2) This Christian doctrine is unique among world religions

The doctrine of Total Depravity sets Christianity apart from all other religions. In fact, it is starting from this point that it becomes clear that Christianity is not, in the normal sense, a "religion" at all! While religion urges us to do this and do that in order to reach up to God, on the presupposition that what we can do will be enough, or at least make some significant difference, the Christian message is that our sin so weighs us down, so blocks us out from God, that there is nothing we can do by way of ritual action, social good or internal spiritual exercise that can possibly deal with the gravity of our problem and even start to bring us into the presence of our Creator. And for good measure it tells us that we are blinded to the degree of our sinfulness and have no natural awareness of the depth of our problem! This is the most pessimistic world-view of any faith.

If grace is a religious rarity, historical grace to the totally unable is unique. While religion always ends up saying "DO", God in Christ says "DONE". And it says this to those who don't even yet know their need. To the dead it says, "Live!"

3) This Christian doctrine stands over against our contemporary, human-centred culture.

We live in a self absorbed, self-pampering, self-congratulating age. Christian pessimism about human nature is utterly at odds with our generation's crazy optimism. (It is crazy because the evidence that ought to explode it flows in with every day's news!)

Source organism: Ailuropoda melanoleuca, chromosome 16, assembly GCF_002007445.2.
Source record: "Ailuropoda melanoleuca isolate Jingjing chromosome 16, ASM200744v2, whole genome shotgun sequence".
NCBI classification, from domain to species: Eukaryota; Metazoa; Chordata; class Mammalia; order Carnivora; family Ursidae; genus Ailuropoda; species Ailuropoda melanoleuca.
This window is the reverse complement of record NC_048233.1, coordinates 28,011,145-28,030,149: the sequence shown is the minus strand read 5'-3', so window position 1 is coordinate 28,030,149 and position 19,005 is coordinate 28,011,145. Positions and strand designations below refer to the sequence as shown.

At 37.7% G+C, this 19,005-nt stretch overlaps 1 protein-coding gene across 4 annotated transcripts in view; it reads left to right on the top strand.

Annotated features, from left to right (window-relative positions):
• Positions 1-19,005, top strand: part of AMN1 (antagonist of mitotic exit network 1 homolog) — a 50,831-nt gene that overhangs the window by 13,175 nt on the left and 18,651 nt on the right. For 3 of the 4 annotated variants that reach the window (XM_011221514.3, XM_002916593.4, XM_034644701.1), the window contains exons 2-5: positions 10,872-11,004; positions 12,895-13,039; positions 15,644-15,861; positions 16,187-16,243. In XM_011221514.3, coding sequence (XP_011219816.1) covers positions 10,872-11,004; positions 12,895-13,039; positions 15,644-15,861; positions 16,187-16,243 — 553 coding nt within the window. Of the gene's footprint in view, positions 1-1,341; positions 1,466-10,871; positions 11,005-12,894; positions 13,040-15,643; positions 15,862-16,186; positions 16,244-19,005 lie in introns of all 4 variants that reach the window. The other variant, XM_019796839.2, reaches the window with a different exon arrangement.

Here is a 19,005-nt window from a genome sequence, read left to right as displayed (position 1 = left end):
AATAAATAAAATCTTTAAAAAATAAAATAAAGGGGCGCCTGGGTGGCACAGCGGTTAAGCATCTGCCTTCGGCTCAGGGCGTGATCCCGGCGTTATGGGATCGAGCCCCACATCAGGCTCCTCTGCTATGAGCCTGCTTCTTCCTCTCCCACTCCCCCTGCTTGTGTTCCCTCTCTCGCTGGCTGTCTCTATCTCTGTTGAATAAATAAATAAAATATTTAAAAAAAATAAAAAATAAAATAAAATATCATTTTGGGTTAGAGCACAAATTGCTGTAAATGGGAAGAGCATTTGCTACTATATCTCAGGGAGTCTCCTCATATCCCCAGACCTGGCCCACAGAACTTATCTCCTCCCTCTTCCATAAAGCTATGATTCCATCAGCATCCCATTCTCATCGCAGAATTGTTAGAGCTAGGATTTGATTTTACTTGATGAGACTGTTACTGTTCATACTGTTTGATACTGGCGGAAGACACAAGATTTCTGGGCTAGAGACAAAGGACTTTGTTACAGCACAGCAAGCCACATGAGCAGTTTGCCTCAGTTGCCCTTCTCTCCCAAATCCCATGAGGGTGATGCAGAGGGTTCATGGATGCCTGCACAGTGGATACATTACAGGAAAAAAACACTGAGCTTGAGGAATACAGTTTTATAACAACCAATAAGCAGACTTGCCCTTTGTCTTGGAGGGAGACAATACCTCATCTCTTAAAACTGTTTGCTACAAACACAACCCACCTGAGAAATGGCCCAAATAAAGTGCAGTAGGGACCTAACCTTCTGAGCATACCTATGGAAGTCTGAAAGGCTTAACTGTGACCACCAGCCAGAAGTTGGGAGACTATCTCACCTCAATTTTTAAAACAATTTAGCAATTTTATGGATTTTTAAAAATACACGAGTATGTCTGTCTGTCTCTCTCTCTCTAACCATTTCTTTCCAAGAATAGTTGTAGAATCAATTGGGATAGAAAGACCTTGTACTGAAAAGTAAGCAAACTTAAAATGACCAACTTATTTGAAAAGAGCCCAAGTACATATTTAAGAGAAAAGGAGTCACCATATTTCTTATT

Unsurprisingly, there are plenty of versions of spirituality currently available on the supermarket shelves of faith which adopt contemporary thinking rather than Christian doctrine as their template. Just to take one sentence from a popular "spiritual" website:

At the core of each life is true, eternal goodness—and the key to a successful life is opening up that true self so that we can compassionately connect with God’s world.

Although this is totally incompatible with the SA doctrine and that of other Christian churches, such thinking is really pretty common in Christian circles today. It stems partly from a confusion about the nature of God's love; for a generation for whom romantic and sexual categories have become all-pervasive and exclusive when speaking of love, it becomes natural to say that "God was so in love with us that he came to earth so as to be with us". But it is horribly unbiblical and destructive of the gospel. Our doctrinal statement ought to be all the exclusion required. After all, the idea that we are all fundamentally good is in itself a demonstration of the blindness that sin has brought about; to bring this idea into the church is, to say the least, not a very good idea.